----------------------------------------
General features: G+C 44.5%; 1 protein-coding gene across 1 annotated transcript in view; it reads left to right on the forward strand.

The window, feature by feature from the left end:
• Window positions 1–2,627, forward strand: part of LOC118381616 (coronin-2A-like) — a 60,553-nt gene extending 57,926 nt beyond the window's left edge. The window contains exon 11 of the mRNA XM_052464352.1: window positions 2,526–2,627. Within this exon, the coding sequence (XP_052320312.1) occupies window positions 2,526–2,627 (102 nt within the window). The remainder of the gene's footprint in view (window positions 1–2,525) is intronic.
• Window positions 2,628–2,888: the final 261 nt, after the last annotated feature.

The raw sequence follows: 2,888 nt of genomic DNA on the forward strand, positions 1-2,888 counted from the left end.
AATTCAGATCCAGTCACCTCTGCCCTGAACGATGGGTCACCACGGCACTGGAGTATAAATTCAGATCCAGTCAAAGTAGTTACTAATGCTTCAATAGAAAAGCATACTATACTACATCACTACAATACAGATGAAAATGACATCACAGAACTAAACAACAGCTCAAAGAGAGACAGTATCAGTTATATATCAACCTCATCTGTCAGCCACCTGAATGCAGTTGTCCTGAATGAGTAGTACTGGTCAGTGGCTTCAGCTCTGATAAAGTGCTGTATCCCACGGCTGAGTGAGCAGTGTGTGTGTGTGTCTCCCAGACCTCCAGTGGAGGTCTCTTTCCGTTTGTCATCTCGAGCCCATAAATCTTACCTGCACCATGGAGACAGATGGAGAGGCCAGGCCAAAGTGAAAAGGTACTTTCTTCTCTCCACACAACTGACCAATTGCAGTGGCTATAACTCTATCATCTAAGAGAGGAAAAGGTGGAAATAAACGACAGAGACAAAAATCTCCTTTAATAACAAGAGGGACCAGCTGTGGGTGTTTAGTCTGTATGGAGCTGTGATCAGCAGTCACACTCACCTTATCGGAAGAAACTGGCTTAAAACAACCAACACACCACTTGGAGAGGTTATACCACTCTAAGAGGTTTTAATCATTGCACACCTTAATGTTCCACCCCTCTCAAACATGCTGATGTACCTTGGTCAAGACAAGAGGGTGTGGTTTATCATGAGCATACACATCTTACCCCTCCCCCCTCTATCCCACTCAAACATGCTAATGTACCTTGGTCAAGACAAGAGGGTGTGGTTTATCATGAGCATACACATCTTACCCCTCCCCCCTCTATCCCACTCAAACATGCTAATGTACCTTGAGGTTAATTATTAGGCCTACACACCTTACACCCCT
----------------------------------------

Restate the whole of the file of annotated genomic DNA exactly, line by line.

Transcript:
General features: G+C 44.5%; 1 protein-coding gene across 1 annotated transcript in view; it reads left to right on the forward strand.

The window, feature by feature from the left end:
• Window positions 1–2,627, forward strand: part of LOC118381616 (coronin-2A-like) — a 60,553-nt gene extending 57,926 nt beyond the window's left edge. The window contains exon 11 of the mRNA XM_052464352.1: window positions 2,526–2,627. Within this exon, the coding sequence (XP_052320312.1) occupies window positions 2,526–2,627 (102 nt within the window). The remainder of the gene's footprint in view (window positions 1–2,525) is intronic.
• Window positions 2,628–2,888: the final 261 nt, after the last annotated feature.

The raw sequence follows: 2,888 nt of genomic DNA on the forward strand, positions 1-2,888 counted from the left end.
AATTCAGATCCAGTCACCTCTGCCCTGAACGATGGGTCACCACGGCACTGGAGTATAAATTCAGATCCAGTCAAAGTAGTTACTAATGCTTCAATAGAAAAGCATACTATACTACATCACTACAATACAGATGAAAATGACATCACAGAACTAAACAACAGCTCAAAGAGAGACAGTATCAGTTATATATCAACCTCATCTGTCAGCCACCTGAATGCAGTTGTCCTGAATGAGTAGTACTGGTCAGTGGCTTCAGCTCTGATAAAGTGCTGTATCCCACGGCTGAGTGAGCAGTGTGTGTGTGTGTCTCCCAGACCTCCAGTGGAGGTCTCTTTCCGTTTGTCATCTCGAGCCCATAAATCTTACCTGCACCATGGAGACAGATGGAGAGGCCAGGCCAAAGTGAAAAGGTACTTTCTTCTCTCCACACAACTGACCAATTGCAGTGGCTATAACTCTATCATCTAAGAGAGGAAAAGGTGGAAATAAACGACAGAGACAAAAATCTCCTTTAATAACAAGAGGGACCAGCTGTGGGTGTTTAGTCTGTATGGAGCTGTGATCAGCAGTCACACTCACCTTATCGGAAGAAACTGGCTTAAAACAACCAACACACCACTTGGAGAGGTTATACCACTCTAAGAGGTTTTAATCATTGCACACCTTAATGTTCCACCCCTCTCAAACATGCTGATGTACCTTGGTCAAGACAAGAGGGTGTGGTTTATCATGAGCATACACATCTTACCCCTCCCCCCTCTATCCCACTCAAACATGCTAATGTACCTTGGTCAAGACAAGAGGGTGTGGTTTATCATGAGCATACACATCTTACCCCTCCCCCCTCTATCCCACTCAAACATGCTAATGTACCTTGAGGTTAATTATTAGGCCTACACACCTTACACCCCT